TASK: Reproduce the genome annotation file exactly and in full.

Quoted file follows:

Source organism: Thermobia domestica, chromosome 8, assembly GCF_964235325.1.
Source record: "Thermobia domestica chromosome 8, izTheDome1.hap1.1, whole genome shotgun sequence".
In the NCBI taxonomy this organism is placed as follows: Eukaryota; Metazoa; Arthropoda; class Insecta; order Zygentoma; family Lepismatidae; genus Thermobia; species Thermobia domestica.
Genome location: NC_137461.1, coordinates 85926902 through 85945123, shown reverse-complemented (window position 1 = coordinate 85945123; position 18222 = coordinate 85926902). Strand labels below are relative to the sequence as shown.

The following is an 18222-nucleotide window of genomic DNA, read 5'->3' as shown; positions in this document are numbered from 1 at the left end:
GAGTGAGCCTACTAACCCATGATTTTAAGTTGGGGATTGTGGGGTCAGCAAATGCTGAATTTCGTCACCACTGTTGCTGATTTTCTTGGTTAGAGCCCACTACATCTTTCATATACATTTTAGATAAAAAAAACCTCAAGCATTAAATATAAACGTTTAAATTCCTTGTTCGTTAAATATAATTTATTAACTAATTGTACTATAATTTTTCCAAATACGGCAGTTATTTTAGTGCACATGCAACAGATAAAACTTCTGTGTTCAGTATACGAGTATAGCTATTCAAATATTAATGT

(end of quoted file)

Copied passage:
Source organism: Thermobia domestica, chromosome 8, assembly GCF_964235325.1.
Source record: "Thermobia domestica chromosome 8, izTheDome1.hap1.1, whole genome shotgun sequence".
In the NCBI taxonomy this organism is placed as follows: Eukaryota; Metazoa; Arthropoda; class Insecta; order Zygentoma; family Lepismatidae; genus Thermobia; species Thermobia domestica.
Genome location: NC_137461.1, coordinates 85926902 through 85945123, shown reverse-complemented (window position 1 = coordinate 85945123; position 18222 = coordinate 85926902). Strand labels below are relative to the sequence as shown.

The following is an 18222-nucleotide window of genomic DNA, read 5'->3' as shown; positions in this document are numbered from 1 at the left end:
GAGTGAGCCTACTAACCCATGATTTTAAGTTGGGGATTGTGGGGTCAGCAAATGCTGAATTTCGTCACCACTGTTGCTGATTTTCTTGGTTAGAGCCCACTACATCTTTCATATACATTTTAGATAAAAAAAACCTCAAGCATTAAATATAAACGTTTAAATTCCTTGTTCGTTAAATATAATTTATTAACTAATTGTACTATAATTTTTCCAAATACGGCAGTTATTTTAGTGCACATGCAACAGATAAAACTTCTGTGTTCAGTATACGAGTATAGCTATTCAAATATTAATGT